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  2. I might rephrase the line in my post: it’s respect for people which makes me tolerate their habits and values. I respect them for being people, but I may not respect what they do or say. This seems to suggest that I see certain rights – human rights for sure – as inseparable attributes of people. That said, there are certainly people whom I wouldn’t tell that I respect them, because they may get that wrong – just as they could get it wrong if I said that I tolerate their ways or values.
    Any concept with the potential of being universally practical will be a target for manipulation, with varying success.

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  3. “This seems to suggest that I see certain rights – human rights for sure – as inseparable attributes of people.”

    Let’s make sure I understand what you’re saying here: you use the term “human rights” without any sort of specifier to refer only to a particular set of “human rights” and not to others, so I assume you mean all “human rights”.

    As indicated my use of inverted commas, I see a problem with this which is that the positive rights listed in the UDHR seem to be logically in conflict with the negative rights.

    Take the case of article 4 of the UDHR: the right not to be held in slavery or servitude (and the abolishment of such “in all its forms”). Although no definition is given for slavery and servitude, I would suggest that the defining characteristic is compulsion: forcing someone to perform any given task against their will. That characteristic does not depend on degree (this is a serious problem: can you define “slavery” merely by degree? Any cut-off point would seem to be arbitrary).

    Yet in the later articles, those prescribing positive rights such as education, this commandment against slavery and servitude (to use the simple, common-sense definition of compulsion) is openly breached – for if someone has a positive right to receive education (or any other scarce good or service), then someone else must necessarily provide it, and by compulsion if necessary (as a matter of fact, article 26 explicitly states that elementary education shall be compulsory).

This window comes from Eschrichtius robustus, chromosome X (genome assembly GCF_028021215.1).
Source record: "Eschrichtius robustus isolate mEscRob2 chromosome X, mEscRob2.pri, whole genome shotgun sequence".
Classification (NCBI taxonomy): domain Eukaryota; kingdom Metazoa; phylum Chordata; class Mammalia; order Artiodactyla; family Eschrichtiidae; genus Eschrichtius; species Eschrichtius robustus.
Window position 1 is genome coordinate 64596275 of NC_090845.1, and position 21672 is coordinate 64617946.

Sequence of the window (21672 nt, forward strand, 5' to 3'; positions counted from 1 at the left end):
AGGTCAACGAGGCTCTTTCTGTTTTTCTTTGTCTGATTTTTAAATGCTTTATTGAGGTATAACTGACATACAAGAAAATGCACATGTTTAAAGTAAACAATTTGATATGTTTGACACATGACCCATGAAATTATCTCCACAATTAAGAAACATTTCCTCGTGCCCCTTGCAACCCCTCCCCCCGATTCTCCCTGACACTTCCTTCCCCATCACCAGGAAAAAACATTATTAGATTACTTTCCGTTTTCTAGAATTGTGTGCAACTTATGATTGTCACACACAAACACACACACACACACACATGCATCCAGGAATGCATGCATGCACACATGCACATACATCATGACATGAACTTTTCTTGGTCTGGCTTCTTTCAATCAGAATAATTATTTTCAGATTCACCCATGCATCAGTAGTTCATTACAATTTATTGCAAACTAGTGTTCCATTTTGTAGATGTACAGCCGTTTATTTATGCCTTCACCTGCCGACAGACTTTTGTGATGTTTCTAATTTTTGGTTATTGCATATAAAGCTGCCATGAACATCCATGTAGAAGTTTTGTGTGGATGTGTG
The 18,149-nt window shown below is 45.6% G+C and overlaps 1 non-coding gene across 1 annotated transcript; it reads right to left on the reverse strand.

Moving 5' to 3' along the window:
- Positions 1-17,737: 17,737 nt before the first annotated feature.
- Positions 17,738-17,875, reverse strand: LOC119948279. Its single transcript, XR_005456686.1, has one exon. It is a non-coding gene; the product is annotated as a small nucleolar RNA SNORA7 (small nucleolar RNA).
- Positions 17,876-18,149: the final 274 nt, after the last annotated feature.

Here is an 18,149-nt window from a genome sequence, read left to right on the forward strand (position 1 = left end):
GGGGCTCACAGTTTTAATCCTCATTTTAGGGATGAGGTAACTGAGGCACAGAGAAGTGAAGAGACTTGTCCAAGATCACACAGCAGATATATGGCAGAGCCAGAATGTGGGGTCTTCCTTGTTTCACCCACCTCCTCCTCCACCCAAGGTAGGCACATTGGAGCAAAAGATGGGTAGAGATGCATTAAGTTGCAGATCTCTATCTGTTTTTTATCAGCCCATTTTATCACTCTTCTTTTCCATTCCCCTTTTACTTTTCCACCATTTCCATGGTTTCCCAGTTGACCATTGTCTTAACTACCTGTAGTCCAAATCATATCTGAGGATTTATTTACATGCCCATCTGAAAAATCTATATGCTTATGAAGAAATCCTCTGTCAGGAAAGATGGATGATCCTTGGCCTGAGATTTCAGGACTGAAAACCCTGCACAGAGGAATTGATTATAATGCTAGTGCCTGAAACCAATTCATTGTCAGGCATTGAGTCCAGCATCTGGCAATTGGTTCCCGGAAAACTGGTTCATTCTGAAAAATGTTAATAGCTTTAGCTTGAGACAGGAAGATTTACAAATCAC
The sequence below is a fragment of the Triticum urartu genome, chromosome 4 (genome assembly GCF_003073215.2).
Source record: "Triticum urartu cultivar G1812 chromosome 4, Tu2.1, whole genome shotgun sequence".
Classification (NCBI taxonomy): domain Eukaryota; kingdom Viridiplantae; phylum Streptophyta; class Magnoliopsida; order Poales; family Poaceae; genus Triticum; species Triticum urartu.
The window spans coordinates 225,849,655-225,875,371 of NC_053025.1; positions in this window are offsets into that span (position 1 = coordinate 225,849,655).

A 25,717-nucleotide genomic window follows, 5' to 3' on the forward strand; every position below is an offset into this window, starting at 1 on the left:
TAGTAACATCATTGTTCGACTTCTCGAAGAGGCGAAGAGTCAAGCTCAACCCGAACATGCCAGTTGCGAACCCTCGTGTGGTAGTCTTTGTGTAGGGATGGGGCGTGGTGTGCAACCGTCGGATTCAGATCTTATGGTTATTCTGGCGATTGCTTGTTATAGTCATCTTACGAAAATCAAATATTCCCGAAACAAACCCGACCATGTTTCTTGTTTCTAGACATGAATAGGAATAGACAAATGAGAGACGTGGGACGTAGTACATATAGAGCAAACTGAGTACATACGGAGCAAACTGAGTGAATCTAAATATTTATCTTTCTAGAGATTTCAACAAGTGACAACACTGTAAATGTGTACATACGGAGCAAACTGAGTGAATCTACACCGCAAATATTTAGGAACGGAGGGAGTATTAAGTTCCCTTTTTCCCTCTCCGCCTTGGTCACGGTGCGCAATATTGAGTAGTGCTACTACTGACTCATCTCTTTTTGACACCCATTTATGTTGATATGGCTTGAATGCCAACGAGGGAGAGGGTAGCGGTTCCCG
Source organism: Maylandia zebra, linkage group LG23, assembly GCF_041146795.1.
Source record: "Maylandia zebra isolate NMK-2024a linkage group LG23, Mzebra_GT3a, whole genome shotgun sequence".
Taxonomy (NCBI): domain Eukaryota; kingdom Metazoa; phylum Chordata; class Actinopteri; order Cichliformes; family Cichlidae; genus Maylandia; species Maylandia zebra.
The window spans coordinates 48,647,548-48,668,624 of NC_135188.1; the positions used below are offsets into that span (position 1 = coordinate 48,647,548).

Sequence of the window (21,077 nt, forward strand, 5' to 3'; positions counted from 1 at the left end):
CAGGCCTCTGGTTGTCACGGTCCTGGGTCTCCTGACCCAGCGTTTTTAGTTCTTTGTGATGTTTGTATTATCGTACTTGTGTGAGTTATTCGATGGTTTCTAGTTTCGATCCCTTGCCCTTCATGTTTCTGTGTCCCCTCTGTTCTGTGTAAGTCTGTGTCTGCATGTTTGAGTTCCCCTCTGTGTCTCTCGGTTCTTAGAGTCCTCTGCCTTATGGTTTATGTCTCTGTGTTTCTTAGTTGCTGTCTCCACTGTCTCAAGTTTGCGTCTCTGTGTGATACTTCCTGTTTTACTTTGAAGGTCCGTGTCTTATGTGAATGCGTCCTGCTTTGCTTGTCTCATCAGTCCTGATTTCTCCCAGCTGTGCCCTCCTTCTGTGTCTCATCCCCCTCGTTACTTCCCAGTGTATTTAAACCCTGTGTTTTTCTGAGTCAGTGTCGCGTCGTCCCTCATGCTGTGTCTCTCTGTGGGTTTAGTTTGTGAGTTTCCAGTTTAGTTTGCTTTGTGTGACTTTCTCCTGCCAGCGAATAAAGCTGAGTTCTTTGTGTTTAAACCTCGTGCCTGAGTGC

The point I am making here is much broader in scope than the mere provision of elementary schools, but amounts to a rejection of much of the UDHR. It seems to me … outrageous… to regard such things as compulsory education as “inseperable attributes of people”. Such a view would necessarily imply, for example, that homeschooling is some sort of crime through the denial of a positive right. More broadly it implies that anyone who wants as little to do with the State as possible is to be regarded with the sort of suspicion previously reserved for actual criminality.

    Now I understand why the more “activist” elements of the Left talk incessantly about “human rights” – it is a political tool for the expansion of State power – but I don’t see how any sensible person can – for even a second – take the UDHR seriously, as you seem to do.

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  4. Let’s make sure I understand what you’re saying here

    You seem to understand me correctly, Mike. The UDHR isn’t perfect, in many cases, it leaves leeway for weighting (otherwise, they wouldn’t have been adopted even in 1948, when the UN was much smaller than now), but it’s a maximum common denominator. I will object to certain articles or protocols if I can see that mainly lead to abuse – but I can’t see what your case against article 4 or 26 would be.

    I can’t say that I’d understand you correctly yet – but to try to understand what you mean, let me take compulsory elementary education as a sample. I haven’t read from article 26 that it necessarily bans homeschooling, but to simplify things, schooling outside the family is compulsory in Germany, and I’m not objecting to that.

    Who should decide if an individual kid should get elementary education or not, in your view?